Many western analysts have described the post-Soviet tussle for Caspain and Central Asian energy reserves as the new "Great Game, except this time around, Russia is facing the U.S. rather than the British empire.
To a dispassionate outside observer however, what is most striking about the prolonged wrangle between Moscow and Washington for hydrocarbons, military bases and influence is the emergence of an understated sly newcomer who has managed to bag many of the region's assets - China.
There are many reasons for this, despite the fact that both Russia and the U.S. both seemed to hold winning hands.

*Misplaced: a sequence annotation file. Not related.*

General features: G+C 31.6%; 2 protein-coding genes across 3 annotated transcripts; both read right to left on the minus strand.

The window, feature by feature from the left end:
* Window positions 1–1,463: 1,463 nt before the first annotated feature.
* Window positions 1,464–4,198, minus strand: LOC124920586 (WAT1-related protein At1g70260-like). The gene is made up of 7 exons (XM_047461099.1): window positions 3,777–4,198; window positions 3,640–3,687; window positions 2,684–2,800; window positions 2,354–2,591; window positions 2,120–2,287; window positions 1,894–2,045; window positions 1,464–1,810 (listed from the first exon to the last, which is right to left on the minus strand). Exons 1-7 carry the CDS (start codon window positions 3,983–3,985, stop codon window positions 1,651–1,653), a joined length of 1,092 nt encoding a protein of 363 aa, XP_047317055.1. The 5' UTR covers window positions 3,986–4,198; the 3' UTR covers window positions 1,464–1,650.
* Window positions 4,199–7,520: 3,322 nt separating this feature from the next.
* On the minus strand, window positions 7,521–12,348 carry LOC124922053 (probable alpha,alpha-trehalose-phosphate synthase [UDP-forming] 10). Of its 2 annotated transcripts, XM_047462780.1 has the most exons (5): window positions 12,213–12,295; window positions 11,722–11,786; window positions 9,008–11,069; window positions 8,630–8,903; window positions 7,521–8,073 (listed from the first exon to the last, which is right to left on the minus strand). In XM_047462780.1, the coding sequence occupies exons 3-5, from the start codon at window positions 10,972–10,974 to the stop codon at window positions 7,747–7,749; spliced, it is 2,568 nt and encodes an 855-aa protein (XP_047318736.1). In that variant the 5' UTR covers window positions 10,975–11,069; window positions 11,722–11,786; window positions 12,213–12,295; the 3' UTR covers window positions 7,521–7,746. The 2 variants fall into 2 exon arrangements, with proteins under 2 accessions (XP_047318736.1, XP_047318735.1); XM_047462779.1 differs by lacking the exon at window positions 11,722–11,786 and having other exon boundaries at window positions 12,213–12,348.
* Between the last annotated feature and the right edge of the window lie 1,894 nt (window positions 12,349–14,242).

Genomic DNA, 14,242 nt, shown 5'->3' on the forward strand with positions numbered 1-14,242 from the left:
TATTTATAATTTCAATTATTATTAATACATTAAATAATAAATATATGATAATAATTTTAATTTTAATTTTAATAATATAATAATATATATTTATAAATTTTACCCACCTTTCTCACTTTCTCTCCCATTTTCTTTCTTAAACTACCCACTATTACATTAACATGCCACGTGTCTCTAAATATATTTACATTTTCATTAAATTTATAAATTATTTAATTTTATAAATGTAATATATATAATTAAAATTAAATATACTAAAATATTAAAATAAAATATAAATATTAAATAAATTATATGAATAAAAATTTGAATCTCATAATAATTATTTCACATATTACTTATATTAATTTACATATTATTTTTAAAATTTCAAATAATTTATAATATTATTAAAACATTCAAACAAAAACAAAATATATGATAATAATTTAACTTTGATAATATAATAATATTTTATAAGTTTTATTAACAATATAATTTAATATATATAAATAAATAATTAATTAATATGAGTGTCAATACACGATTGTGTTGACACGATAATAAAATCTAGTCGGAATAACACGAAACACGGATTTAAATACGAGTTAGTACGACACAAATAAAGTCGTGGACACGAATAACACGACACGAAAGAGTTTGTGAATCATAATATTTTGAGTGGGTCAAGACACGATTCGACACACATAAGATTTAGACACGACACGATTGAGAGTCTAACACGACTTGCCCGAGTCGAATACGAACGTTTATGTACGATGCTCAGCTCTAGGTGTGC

For Moscow, quite aside from its colonialist legacy was the fact that it controlled the Truboprovodnaiia sistema Sredniaia Aziia-Tsentr (the Central Asia-Center, or SATS, pipeline system.) Russia's natural gas monopoly Gazprom controls the SATS complex of pipelines, which run from Turkmenistan via Uzbekistan and Kazakhstan to Russia. The SATS eastern branch consists of SATS-1, 2, 4 and 5 pipelines, which were built between 1960 and 1988. Construction began after the discovery of Turkmenistan's Dzharkak field, with the first SATS section coming online in 1960, while SATS-4 was commissioned in 1973. Simply put, after the 1991 collapse of (Read More....)